Mrs Orwell, Old Red Lion Theatre – Review

four-stars

Peter Hamilton Dyer, Rosie Ede and Robert Stocks in Mrs Orwell, credit Samuel Taylor.
Orwell being paid a visit by his literary agent / All photos © Samuel Taylor

Plays about real people make for interesting stories and those about literary figures are doubly so. For those who write about truth and the human experience, the contrast of these ideals with their own lives makes for an interesting tension: beliefs in the social sphere versus the personal. For a man who coined ‘thoughtcrime’ and ‘Newspeak’, George Orwell was only too aware of this dichotomy and separation – even before the adoption of his non de plume instead of Eric Blair…

Peter Hamilton Dyer in Mrs Orwell, credit Samuel Taylor.
Orwell (Peter Hamilton Dyer)

Written by Tony Cox and directed by Jimmy Walters, Mrs Orwell charts Orwell’s life in 1949-50 – at the peak of his commercial success, but also the nadir of his health. Suffering from tuberculosis, Orwell (Peter Hamilton Dyer­­­­) is bedbound in University College Hospital. Asides from a nurse (Rosie Ede) for company, Orwell receives three regular visitors: his literary agent Fred Warburg (Robert Stocks), up-and-coming artist Lucien Freud (Edmund Digby Jones) and assistant editor on Horizon literary magazine Sonia Brownell (Cressida Bonas). As someone whose wife has recently died and has a young adopted son to care for, Orwell’s on the lookout for the ‘next Mrs Orwell’. Feeling he had at least another three books ‘within him’, Brownell seemed an ideal candidate to help ‘nurse their existence’ through this period.

Hamilton Dyer’s Orwell is erudite and opinionated, but in some ways his physical constitution mirrors that of his most famous creation, Winston Smith. Constantly short-of-breath, he often speaks quickly as he doesn’t know when his next violent coughing fit will take place. One senses that one of these attacks will be the death of him…

If Orwell shares some of his questioning, individualistic characteristics with Winston, there are clues that Brownell is the inspiration for Nineteen Eighty-Four‘s Julia. Both women work with ‘fiction’, both women have facets to their personality that are pragamatic as well as passionate. But while Orwell only observes the latter indirectly, we the audience see first-hand proof of its existence and like Lucien Freud, question Brownell for even considering Orwell’s marriage proposal.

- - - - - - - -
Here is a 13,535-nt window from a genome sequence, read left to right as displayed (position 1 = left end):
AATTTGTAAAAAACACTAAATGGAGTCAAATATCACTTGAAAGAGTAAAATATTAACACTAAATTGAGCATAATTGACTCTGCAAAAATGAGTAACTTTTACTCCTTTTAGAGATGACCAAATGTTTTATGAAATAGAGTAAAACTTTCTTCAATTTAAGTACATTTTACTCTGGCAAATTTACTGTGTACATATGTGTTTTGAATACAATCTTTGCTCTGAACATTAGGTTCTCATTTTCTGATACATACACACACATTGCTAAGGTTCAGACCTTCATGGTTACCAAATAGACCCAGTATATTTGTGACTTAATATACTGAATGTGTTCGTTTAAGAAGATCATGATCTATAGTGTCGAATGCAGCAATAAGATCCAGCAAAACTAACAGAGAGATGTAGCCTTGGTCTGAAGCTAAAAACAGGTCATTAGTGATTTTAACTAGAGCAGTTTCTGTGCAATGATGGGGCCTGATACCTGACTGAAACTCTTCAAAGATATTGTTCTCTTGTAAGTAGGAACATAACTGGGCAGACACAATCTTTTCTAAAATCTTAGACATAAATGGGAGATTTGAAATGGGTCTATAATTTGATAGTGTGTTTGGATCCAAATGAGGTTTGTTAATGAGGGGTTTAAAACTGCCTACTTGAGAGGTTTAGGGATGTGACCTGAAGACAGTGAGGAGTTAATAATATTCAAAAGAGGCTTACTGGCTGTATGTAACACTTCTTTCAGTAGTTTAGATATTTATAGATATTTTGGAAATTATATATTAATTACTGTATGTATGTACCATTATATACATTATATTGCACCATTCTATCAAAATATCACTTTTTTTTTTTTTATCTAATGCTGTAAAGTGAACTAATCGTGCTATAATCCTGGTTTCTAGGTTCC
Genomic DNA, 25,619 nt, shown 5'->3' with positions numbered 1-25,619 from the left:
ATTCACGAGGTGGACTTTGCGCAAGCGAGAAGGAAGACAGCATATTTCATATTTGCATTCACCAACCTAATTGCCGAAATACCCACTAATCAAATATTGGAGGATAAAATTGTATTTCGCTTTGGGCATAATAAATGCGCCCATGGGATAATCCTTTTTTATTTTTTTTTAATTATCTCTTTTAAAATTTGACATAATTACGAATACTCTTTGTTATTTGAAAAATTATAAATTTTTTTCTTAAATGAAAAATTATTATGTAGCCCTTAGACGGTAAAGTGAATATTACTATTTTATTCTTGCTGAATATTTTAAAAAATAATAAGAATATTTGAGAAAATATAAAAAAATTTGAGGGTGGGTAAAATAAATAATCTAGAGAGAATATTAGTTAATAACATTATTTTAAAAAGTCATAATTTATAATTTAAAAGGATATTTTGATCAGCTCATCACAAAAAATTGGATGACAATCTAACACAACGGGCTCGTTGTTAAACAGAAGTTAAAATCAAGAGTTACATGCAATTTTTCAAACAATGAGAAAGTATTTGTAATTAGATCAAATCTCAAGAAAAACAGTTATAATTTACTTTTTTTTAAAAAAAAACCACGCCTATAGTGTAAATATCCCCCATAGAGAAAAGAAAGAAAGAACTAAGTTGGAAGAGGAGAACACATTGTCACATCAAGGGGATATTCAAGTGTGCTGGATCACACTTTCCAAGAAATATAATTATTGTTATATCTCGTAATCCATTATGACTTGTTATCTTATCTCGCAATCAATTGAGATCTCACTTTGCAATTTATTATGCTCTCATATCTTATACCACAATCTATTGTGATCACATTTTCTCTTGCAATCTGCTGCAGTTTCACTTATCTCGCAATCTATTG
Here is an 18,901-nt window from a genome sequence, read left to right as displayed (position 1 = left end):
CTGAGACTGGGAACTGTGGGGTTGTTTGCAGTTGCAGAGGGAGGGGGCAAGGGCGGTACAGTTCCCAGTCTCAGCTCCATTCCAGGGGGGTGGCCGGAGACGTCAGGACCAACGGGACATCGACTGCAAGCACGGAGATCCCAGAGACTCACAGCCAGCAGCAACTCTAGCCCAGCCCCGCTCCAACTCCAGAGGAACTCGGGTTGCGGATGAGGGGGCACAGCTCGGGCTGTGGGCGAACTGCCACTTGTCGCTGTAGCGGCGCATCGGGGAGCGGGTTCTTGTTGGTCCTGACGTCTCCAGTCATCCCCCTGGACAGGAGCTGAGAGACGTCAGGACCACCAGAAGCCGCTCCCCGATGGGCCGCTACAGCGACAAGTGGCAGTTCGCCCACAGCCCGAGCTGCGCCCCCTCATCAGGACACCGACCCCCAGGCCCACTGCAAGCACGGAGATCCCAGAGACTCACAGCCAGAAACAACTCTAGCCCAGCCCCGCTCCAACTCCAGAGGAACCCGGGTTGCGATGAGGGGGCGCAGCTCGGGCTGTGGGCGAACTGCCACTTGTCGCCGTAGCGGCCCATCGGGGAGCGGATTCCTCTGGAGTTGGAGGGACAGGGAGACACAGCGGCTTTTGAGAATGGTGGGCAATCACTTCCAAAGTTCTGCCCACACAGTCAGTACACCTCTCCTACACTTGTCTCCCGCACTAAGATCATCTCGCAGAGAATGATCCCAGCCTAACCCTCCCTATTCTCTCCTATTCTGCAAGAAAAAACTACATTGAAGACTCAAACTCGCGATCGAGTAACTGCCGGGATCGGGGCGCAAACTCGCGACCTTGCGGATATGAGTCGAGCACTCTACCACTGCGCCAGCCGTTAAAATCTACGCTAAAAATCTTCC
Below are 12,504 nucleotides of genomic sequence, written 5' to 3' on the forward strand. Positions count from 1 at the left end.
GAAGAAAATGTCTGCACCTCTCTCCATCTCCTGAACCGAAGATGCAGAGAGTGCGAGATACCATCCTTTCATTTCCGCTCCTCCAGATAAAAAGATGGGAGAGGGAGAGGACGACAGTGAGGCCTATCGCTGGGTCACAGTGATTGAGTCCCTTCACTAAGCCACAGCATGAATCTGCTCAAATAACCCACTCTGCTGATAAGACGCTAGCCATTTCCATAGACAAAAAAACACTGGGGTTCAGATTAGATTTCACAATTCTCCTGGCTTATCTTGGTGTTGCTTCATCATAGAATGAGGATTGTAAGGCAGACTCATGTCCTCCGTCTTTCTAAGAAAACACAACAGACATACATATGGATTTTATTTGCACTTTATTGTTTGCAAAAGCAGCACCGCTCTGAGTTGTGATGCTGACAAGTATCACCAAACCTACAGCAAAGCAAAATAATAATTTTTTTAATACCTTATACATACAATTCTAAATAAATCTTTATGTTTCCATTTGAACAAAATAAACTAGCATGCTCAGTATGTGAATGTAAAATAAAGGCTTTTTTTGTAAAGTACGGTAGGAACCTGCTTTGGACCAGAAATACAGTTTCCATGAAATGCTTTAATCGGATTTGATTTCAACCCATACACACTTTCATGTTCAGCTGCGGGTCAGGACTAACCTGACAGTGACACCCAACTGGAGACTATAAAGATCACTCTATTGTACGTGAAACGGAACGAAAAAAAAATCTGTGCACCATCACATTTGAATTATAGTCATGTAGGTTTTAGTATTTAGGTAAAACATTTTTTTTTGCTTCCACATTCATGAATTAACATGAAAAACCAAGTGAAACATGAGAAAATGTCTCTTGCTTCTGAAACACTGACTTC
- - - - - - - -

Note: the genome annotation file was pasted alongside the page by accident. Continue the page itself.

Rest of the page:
Rosie Ede and Cressida Bonas in Mrs Orwell, credit Samuel Taylor.
L-R: Rosie Ede, Peter Hamilton Dyer, Cressida Bonas

The world of ‘celebrities’ in the postwar period was ‘smaller’ than it is now and through Freud and Orwell, we have a glimpse of who in the literary and visual arts they knew and gossiped about – particularly Picasso, Jean-Paul Sartre and Simone De Beauvoir. The play also does a good job of conveying postwar Britain, what with the details about rationing and the encouragement to eat fish (snook) from the Commonwealth. With regards to Orwell himself, the one ‘vice’ he has in this time of austerity is tea from Fortnum & Mason!

cressida-bonas-in-mrs-orwell-credit-samuel-taylor-2.jpg
Sonia Brownell (Cressida Bonas)

For the most part, the play shows Orwell’s disinterest in his appearance, resigned to the fact he isn’t naturally handsome or a ladies’ man. However, it isn’t this that irks Brownell so much, or the 16-year age gap, but his eccentricities such as deliberately pouring tea onto his saucer and drinking it from there – a quirk he picked up years before when researching The Road To Wigan Pier. Then there is the matter of location. For someone who’s spent a large amount of his time writing about society, Orwell’s idea of heaven is stay at the Hebredian island of Jura, miles away from civilisation. Brownell, however, still very much wants to stay in London amongst people and not be cut off from the wider world.

Apart from these differences and obstacles, what does the play really have to say about Brownell’s and Orwell’s relationship? Certainly out of ‘necessity’ it was of a celibate nature, though Orwell does hint at this stage of his life that ‘fidelity’ to his work was more important than a physical affair. History does attest to Brownell being protective of Orwell’s legacy and for the most part adhering to his wishes. However, even by the end of the play, it throws into question who really has Orwell’s best interests at heart – who in the past showed foresight and faith, and who would continue to do so in the future…

© Michael Davis 2017

Mrs Orwell runs at Old Red Lion Theatre until 26th August 2017.

http://www.oldredliontheatre.co.uk/mrs-orwell.html

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